Still Searching / by Cyrus Moussavi

Olima Anditi is not to be found. Everyone has a theory about where the man is currently playing, but not one agrees with the next. His phone was stolen a while ago, making a call impossible. And our car is missing a wheel…

We haven’t given up. At the gold mining town on Lake Victoria, another old musician suggested we go to Olima’s favorite media — the radio. Blind, traveling all the time, Olima’s portable radio is always to his ear. So yesterday we hit Nam Lolwe, a nationally broadcast Luo language FM radio station— one of Olima’s favorites.

A little apprehension at the station at first — who are we and what’s our mission. Fair enough. “Sir, I don’t know how to say this… I’m obsessed with the old musician Anditi, and I came to make a film about his travels and give him some royalties from our last recording.”

They’re fans of Olima at the radio station — they even have his name on a poster on the wall. Fred, the program manager and a popular host, bright eyed and with an amazing laugh, opened up and we shared stories about the old man. Fred had searched for him once, too, with no luck. “If he doesn’t want to be found, he will not be found, but we will know the answer once we call for him on my show.”

On the air several times yesterday, the hosts called out for Olima, saying some Europeans are after him. I sat next to Jacob and wondered what kind of problems this would create for him and for us. It’s impossible to tell. The only reason I felt comfortable moving in such a public way is that the idea came from Olima’s friends, and our Kenyan colleagues all reassured us that it’s the best way.

In the moment, with the calls from listeners pouring in, it felt promising. Listeners suggested that he could be in Ahero, Bondo, or Ndori. Others said he was back in Manyattta, the Kisumu slum where we started our search five days ago. There was a very strong lead for Mamboleo — a guy called to say he ate lunch with Olima there yesterday. But when we finally got in touch with the dude, it turned out their lunch date had been a month ago…no wait two months ago? Maybe it was dinner? A bust.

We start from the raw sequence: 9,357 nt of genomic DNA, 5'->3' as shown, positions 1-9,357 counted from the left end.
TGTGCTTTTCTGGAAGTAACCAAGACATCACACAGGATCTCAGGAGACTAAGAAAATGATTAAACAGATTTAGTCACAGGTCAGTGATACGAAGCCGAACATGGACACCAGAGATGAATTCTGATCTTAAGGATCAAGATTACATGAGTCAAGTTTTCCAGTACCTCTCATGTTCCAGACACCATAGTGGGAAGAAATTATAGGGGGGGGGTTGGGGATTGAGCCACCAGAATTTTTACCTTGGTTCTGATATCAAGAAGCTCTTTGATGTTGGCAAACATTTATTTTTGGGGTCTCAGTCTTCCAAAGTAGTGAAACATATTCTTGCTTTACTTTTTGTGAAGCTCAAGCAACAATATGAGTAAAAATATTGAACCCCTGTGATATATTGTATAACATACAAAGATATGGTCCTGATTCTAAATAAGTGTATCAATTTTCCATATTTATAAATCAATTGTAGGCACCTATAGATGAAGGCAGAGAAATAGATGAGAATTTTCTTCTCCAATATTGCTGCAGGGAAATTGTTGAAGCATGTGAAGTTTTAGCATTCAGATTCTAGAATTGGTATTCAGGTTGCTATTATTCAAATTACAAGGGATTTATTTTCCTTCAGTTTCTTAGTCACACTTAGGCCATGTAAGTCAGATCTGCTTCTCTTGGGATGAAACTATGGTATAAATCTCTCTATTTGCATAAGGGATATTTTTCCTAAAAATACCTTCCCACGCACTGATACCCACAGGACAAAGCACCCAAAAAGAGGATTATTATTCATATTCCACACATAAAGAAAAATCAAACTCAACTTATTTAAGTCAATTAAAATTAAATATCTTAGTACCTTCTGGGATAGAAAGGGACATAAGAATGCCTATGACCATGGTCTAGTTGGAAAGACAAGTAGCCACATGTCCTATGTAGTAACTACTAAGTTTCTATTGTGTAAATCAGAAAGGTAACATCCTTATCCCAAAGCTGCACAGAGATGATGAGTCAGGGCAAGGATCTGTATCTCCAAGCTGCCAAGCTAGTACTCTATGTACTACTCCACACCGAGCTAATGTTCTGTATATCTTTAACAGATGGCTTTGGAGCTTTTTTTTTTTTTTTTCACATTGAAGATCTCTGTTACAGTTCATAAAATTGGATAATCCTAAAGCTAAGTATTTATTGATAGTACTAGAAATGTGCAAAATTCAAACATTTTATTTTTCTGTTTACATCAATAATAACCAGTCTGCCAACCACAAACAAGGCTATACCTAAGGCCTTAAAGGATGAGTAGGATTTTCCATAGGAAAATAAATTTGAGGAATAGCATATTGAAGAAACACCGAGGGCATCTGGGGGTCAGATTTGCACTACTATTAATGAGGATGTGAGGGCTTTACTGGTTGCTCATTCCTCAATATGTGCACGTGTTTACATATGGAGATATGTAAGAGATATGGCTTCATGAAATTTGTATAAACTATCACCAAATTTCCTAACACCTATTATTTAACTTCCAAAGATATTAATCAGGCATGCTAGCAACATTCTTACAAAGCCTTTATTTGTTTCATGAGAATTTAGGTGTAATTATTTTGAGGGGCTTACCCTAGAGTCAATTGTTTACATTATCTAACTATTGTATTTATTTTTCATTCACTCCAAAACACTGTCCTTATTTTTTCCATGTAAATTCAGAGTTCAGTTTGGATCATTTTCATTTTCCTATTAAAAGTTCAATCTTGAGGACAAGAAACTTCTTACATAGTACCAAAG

The station agreed to let us know if they got any real leads, and we left for the bus station. Jacob figured that the matatu (commuter bus) touts would know Olima’s recent movements. Matatu is his main form of transport, and everyone knows him along the bus line. Steven, our friend and fixer, asked us to wait while he sorted things out in the hectic bus terminal. Soon we were joined by a guy named Marine who crushed my hand in greeting and told us he protects the terminal and the main travel lines. No doubt. He moved with authority and people got out of his way. He knows Olima, and agreed to ask his men to keep an eye out.

Another order of business at the bus terminal — making local copies of the Olima Anditi record we released last year. I want to give copies to the artists to sell themselves, and I want to have the CDs produced locally. Steve, our man, has a guy in the market with a CD burner. We weaved through stalls, got hassled and cajoled, dodged buses with Jamaican sound-system-caliber blow horns attached, and finally made it to a small tin shop with metal grating in front. I looked through the bars and, incredibly, recognized the person sitting behind them — Gill Gucci, a rapper I’d met while filming the first Raw Music episode in Kenya back in 2010/11. Gucci! He’d left the rap game and gone into the CD burning business, finally making a decent living for himself off music. We talked about Total Vibez studios where he used to rap, and he promised to make me some CDs. Check this old post to see Gucci back in 2010…

And so we continue to look and wait and wonder what’s going on. It’s not normal that it takes so long to find someone everyone knows…